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Exploratory Investigation of Impact Loads During the Forward Handspring Vault.

Penitente G, Sands WA - J Hum Kinet (2015)

Bottom Line: These vaults were compared via crucial kinetic and kinematic variables using independent t-tests and Pearson correlations.Statistically significant (p < 0.001) differences were observed in peak force (t(24) = 4.75, ES = 3.37) and time to peak force (t(24) = 2.07, ES = 1.56).Statistically significant relationships between the loading rate and time to peak force were observed for high intensity loads.

View Article: PubMed Central - PubMed

Affiliation: Academy of Sport and Physical Activity, Sheffield Hallam University, Sheffield, UK.

ABSTRACT
The purpose of this study was to examine kinematic and kinetic differences in low and high intensity hand support impact loads during a forward handspring vault. A high-speed video camera (500 Hz) and two portable force platforms (500 Hz) were installed on the surface of the vault table. Two-dimensional analyses were conducted on 24 forward handspring vaults performed by 12 senior level, junior Olympic program female gymnasts (16.9 ±1.4 yr; body height 1.60 ±0.1 m; body mass 56.7 ±7.8 kg). Load intensities at impact with the vault table were classified as low (peak force < 0.8 × body weight) and high (peak force > 0.8 × body weight). These vaults were compared via crucial kinetic and kinematic variables using independent t-tests and Pearson correlations. Statistically significant (p < 0.001) differences were observed in peak force (t(24) = 4.75, ES = 3.37) and time to peak force (t(24) = 2.07, ES = 1.56). Statistically significant relationships between the loading rate and time to peak force were observed for high intensity loads. Peak force, time to peak force, and a shoulder angle at impact were identified as primary variables potentially involved in the determination of large repetitive loading rates on the forward handspring vault.

No MeSH data available.


Sample, hand-support phase force-time data for the High (left) and Low (right) Load Intensity groups. The continuous and dashed lines represent the vertical (Fz) and anterior-posterior (Fx) forces, respectively.
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f3-jhk-46-59: Sample, hand-support phase force-time data for the High (left) and Low (right) Load Intensity groups. The continuous and dashed lines represent the vertical (Fz) and anterior-posterior (Fx) forces, respectively.

Mentions: Based on the split median method, data were divided in two groups. The first group was formed by those forward handsprings that showed impact peak force magnitudes less than 0.8 BW (LI group), operationally defined as ‘low intensity load’. The second group was determined by impact peak force greater than 0.8 BW (HI group), operationally defined as ‘high intensity load’ (Markolf et al., 1990) (Figure 3).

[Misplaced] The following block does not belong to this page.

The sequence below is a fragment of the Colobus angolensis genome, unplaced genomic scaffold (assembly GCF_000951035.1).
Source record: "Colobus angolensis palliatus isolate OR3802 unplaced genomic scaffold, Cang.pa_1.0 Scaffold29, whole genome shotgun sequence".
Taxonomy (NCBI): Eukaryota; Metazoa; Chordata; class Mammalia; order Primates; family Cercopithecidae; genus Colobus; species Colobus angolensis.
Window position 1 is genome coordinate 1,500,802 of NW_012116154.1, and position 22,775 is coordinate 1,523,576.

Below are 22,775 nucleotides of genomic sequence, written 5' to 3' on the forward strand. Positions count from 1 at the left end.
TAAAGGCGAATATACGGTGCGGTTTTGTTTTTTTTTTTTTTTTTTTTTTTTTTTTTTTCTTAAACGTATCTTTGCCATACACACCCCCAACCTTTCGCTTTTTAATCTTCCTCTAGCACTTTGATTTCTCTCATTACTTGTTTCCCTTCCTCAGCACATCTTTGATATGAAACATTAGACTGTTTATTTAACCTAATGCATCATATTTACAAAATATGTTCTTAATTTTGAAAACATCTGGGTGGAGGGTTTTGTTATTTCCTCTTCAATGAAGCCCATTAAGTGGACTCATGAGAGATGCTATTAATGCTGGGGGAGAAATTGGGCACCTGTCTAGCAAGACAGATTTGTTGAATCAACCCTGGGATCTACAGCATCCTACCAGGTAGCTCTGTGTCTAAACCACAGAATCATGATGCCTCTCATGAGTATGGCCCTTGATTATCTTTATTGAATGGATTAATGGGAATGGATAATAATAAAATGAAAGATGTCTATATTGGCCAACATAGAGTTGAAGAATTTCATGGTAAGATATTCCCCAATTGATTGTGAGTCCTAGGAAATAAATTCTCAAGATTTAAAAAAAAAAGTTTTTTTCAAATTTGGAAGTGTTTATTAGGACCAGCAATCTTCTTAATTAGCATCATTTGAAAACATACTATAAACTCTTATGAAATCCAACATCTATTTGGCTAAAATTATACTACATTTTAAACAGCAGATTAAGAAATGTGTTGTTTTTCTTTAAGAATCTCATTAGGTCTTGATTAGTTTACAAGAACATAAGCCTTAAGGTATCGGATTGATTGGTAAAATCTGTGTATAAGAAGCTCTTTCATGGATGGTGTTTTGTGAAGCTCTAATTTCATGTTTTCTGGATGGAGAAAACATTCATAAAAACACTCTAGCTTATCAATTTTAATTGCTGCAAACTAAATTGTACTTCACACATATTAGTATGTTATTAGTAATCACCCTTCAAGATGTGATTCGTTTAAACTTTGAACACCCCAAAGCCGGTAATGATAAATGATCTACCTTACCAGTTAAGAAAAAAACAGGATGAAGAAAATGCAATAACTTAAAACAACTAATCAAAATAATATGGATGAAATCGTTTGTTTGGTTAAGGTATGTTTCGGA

Exploratory Investigation of Impact Loads During the Forward Handspring Vault.

Penitente G, Sands WA - J Hum Kinet (2015)

Sample, hand-support phase force-time data for the High (left) and Low (right) Load Intensity groups. The continuous and dashed lines represent the vertical (Fz) and anterior-posterior (Fx) forces, respectively.
© Copyright Policy - open-access
Related In: Results  -  Collection

License
Show All Figures
getmorefigures.php?uid=PMC4519222&req=5

f3-jhk-46-59: Sample, hand-support phase force-time data for the High (left) and Low (right) Load Intensity groups. The continuous and dashed lines represent the vertical (Fz) and anterior-posterior (Fx) forces, respectively.
Mentions: Based on the split median method, data were divided in two groups. The first group was formed by those forward handsprings that showed impact peak force magnitudes less than 0.8 BW (LI group), operationally defined as ‘low intensity load’. The second group was determined by impact peak force greater than 0.8 BW (HI group), operationally defined as ‘high intensity load’ (Markolf et al., 1990) (Figure 3).

Bottom Line: These vaults were compared via crucial kinetic and kinematic variables using independent t-tests and Pearson correlations.Statistically significant (p < 0.001) differences were observed in peak force (t(24) = 4.75, ES = 3.37) and time to peak force (t(24) = 2.07, ES = 1.56).Statistically significant relationships between the loading rate and time to peak force were observed for high intensity loads.

View Article: PubMed Central - PubMed

Affiliation: Academy of Sport and Physical Activity, Sheffield Hallam University, Sheffield, UK.

ABSTRACT
The purpose of this study was to examine kinematic and kinetic differences in low and high intensity hand support impact loads during a forward handspring vault. A high-speed video camera (500 Hz) and two portable force platforms (500 Hz) were installed on the surface of the vault table. Two-dimensional analyses were conducted on 24 forward handspring vaults performed by 12 senior level, junior Olympic program female gymnasts (16.9 ±1.4 yr; body height 1.60 ±0.1 m; body mass 56.7 ±7.8 kg). Load intensities at impact with the vault table were classified as low (peak force < 0.8 × body weight) and high (peak force > 0.8 × body weight). These vaults were compared via crucial kinetic and kinematic variables using independent t-tests and Pearson correlations. Statistically significant (p < 0.001) differences were observed in peak force (t(24) = 4.75, ES = 3.37) and time to peak force (t(24) = 2.07, ES = 1.56). Statistically significant relationships between the loading rate and time to peak force were observed for high intensity loads. Peak force, time to peak force, and a shoulder angle at impact were identified as primary variables potentially involved in the determination of large repetitive loading rates on the forward handspring vault.

No MeSH data available.